Just found this out: the city council of Ivano-Frankivsk, a municipality in Western Ukraine, initiated a project for the creation of a mobile app to improve service delivery and expand opportunities for collecting the public’s feedback. On 18 January 2014, UNDP help to launch the app, making it available for free on Google Play. “Containing information about the city, its executive authorities, and a useful telephone directory of 500 contacts of relevant public authorities, the app also provides easy access to municipal emergency services. Crucially, it also allows citizens to report cases of corruption via 14 different anti-corruption hotlines at local, regional, and national levels. The claims and petitions filed will be addressed within the legally established timeframe of 30-45 days.” Here’s the official story from UNDP Europe and Central Asia.
Ukraine really is quite a tech-savvy country – as I mentioned earlier, re: the late Ukrainian journalist Ihor Kostenko, who was killed earlier this year in a Euromaidan protest, being named Wikipedian of the Year for 2014. And, as you may recall, I blogged earlier about the development of a citizen reporting system for post-conflict areas in Ukraine, one that could be accessed by a computer or a smart phone, where citizens could report on a particular issue, and these reports could be mapped and shared, etc.
But with all that said, just as with app launches and hackathons / hacks4good in the USA, there seems to be no followup. Are any of these apps4good projects sustainable? Are there more users of the apps now? How many cases of corruption have been reported to date with this particular app that was launched earlier this year? Has the app – or any apps six months later – been improved in any way? Has any hackathon products or apps4good had any evaluation yet and, if so, what are the results?
I’ve been trying to find examples of citizen reporting apps being used by governments to respond to citizen reports – about illegal waste dumps, infrastructure issues, misuse of official vehicles, whatever, in any country. And so far… I’m finding only stories about the launch of the app. Like this one in Montenegro. In addition to getting answers to the questions in the aforementioned paragraph about all these apps for good, I’d like to read a success story about the government being responsive to the data generated. It seems to me some of the requirements for this to happen would be:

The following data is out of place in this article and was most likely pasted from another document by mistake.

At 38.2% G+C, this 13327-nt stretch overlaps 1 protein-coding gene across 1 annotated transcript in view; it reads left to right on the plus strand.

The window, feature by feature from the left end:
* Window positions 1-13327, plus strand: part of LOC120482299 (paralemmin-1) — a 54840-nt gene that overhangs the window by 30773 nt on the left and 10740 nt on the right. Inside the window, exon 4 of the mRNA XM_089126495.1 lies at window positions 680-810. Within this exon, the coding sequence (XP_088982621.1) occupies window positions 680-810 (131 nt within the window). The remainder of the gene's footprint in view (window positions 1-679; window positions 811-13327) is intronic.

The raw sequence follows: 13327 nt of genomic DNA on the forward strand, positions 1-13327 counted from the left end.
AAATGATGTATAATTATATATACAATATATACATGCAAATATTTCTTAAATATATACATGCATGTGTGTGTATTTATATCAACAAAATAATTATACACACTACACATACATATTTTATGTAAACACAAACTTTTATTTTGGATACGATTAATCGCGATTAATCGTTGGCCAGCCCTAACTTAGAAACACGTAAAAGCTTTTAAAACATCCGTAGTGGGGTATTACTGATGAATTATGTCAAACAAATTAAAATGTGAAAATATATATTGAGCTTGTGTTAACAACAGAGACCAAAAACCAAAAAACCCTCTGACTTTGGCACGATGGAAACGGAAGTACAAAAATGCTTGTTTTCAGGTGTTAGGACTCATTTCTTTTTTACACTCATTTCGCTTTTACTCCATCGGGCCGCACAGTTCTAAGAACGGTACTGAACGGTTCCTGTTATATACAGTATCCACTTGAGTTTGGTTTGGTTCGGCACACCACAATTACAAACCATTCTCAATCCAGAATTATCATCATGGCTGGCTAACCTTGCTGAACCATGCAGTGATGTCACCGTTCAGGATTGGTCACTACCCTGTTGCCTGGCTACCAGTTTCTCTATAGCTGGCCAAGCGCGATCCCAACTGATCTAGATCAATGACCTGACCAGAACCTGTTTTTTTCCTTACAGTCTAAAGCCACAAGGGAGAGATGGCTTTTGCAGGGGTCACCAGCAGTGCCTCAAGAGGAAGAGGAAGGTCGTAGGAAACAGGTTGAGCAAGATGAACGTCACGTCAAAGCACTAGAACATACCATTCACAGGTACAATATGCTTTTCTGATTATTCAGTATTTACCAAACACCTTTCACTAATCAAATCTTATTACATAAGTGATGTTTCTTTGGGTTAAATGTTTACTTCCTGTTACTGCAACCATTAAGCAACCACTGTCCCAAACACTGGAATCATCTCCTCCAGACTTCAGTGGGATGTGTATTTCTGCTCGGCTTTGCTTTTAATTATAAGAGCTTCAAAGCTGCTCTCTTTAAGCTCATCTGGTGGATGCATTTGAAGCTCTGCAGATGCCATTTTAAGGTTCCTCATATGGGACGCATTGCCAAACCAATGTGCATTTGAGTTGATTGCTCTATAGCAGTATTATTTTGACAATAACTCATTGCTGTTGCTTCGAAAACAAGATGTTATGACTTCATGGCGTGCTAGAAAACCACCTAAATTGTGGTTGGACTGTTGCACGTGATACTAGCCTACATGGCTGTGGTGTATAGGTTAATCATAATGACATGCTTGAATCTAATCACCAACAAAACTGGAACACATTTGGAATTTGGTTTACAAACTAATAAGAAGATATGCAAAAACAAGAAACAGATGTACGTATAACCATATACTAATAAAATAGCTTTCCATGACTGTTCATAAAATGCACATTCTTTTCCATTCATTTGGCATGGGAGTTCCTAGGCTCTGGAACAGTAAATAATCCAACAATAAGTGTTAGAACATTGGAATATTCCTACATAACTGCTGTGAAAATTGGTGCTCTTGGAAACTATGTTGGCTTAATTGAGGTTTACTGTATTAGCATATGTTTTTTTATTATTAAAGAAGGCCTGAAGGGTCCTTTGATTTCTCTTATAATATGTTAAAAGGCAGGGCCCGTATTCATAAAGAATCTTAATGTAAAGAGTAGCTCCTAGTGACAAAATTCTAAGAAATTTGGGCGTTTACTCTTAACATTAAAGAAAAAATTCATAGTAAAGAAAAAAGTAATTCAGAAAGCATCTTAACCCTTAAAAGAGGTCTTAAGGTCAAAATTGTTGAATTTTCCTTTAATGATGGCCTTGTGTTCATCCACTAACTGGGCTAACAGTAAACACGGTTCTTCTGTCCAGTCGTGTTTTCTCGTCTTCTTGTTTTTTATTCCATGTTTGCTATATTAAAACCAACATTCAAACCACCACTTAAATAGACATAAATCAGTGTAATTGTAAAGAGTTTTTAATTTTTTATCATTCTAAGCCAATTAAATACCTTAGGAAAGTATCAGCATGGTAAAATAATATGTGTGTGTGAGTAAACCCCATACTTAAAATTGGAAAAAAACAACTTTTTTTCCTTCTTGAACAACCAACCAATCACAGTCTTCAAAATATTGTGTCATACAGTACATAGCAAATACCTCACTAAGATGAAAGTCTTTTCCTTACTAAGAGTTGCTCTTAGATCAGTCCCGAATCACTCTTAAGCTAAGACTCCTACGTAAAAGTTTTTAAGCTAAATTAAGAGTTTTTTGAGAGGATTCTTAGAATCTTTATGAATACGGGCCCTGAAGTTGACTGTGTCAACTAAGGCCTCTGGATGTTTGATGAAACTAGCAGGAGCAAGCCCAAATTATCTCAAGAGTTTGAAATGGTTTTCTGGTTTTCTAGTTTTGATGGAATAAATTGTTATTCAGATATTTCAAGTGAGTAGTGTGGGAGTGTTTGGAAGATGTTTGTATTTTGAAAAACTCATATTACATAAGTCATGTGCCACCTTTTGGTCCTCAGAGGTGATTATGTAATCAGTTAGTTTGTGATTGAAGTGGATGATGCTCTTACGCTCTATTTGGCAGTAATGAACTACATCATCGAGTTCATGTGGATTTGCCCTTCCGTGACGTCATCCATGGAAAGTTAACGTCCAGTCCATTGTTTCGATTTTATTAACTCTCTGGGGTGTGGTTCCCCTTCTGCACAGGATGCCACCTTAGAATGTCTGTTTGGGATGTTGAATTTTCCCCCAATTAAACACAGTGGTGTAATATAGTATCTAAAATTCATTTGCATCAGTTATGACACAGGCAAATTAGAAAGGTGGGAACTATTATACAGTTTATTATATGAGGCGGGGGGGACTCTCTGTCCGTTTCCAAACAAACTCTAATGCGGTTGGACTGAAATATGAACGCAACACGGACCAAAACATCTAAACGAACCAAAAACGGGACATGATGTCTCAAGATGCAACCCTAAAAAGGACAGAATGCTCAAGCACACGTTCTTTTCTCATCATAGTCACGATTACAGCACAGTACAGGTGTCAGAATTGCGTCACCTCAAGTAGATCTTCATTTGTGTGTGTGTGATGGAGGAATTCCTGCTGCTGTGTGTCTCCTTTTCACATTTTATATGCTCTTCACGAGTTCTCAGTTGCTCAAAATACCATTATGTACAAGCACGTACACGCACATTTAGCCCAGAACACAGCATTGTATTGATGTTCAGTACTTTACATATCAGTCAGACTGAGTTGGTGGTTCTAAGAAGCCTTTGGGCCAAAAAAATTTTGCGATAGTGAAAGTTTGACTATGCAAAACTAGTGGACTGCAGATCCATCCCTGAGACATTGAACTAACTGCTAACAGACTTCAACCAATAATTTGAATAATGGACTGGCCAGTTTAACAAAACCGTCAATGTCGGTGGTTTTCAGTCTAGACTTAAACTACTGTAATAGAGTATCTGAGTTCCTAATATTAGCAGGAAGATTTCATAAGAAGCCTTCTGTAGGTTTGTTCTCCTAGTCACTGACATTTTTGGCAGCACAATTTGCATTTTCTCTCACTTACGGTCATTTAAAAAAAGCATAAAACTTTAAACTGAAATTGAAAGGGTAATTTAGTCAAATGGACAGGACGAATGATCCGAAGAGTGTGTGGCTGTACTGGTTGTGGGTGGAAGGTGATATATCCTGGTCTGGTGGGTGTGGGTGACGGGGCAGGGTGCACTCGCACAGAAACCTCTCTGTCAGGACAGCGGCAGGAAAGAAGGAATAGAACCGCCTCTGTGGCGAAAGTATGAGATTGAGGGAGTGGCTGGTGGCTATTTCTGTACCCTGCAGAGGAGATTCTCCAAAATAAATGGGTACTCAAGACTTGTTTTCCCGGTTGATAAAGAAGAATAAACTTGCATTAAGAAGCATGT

- the government designating an office and at least one staff position as being responsible for reading every submission, evaluating it, passing it on to the appropriate people for action, and following up to make sure action was taken – and if not, getting back to the reporting citizens as to why not.
- the office and staff people assigned to be responsible for reading and responding to the data generated by the citizen reporting app being evaluated regarding their performance in responding to the information, and that evaluation being made public.
I did hear of one project in Kyiv, where citizens can report housing problems via a web site, and, according to the person that referred such to me, it is actually working: “There is a system that a person leaves a request (reports a problem), the housing department employee checks it, and fixes the problem and reports back on it.” So it seems to be working exactly because it’s addressed the two aforementioned bullet points – or, as my colleague put it, “such a system can work only with local authorities, who will implement the projects, and have access to the ground, and resources.”
It’s wonderful to see so many tech4good / apps4good / hacks4good initiatives anywhere in the world, Ukraine or otherwise, but I fear we’re spending all our attention on their launch, and not nearly enough on their impact and sustainability. And if we don’t focus on those things, then they are just tech fluff.
Greetings from Ukraine.